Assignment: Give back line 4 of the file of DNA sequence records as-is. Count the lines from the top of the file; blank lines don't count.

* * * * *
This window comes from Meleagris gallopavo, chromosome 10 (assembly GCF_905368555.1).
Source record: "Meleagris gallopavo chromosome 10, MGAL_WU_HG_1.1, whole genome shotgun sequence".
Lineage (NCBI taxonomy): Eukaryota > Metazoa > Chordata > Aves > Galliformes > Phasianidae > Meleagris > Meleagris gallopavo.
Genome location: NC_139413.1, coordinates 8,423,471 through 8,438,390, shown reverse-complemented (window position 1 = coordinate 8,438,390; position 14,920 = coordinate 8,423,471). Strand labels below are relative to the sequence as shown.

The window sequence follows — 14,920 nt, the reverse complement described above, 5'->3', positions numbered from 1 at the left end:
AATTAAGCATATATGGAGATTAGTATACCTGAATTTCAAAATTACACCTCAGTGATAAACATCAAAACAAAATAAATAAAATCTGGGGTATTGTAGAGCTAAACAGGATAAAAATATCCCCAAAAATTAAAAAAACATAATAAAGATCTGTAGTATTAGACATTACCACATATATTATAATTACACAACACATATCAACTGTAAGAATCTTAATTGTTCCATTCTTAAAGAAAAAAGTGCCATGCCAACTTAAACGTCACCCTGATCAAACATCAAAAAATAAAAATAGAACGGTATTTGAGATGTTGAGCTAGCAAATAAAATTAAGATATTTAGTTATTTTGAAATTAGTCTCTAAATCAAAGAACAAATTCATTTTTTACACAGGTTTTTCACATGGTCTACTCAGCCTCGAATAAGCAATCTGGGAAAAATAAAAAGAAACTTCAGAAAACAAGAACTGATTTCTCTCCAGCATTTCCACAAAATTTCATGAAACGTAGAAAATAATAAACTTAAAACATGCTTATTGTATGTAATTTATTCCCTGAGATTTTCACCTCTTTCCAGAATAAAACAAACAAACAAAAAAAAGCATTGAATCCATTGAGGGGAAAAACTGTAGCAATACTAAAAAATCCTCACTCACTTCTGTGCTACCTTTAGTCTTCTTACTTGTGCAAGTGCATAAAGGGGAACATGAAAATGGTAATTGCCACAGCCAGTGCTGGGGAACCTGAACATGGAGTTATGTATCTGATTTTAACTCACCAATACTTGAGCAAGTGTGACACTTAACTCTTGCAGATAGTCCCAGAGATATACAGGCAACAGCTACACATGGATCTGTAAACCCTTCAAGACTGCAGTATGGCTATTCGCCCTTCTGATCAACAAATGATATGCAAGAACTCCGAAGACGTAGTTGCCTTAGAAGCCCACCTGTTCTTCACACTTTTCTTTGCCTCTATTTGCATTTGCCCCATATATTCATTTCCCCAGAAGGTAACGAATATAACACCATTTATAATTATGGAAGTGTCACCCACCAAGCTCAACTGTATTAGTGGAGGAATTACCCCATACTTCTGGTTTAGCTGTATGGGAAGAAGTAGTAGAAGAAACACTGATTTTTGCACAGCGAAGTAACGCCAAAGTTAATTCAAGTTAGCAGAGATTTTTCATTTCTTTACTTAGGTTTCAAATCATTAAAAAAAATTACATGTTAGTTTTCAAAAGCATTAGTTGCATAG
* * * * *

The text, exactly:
Genome location: NC_139413.1, coordinates 8,423,471 through 8,438,390, shown reverse-complemented (window position 1 = coordinate 8,438,390; position 14,920 = coordinate 8,423,471). Strand labels below are relative to the sequence as shown.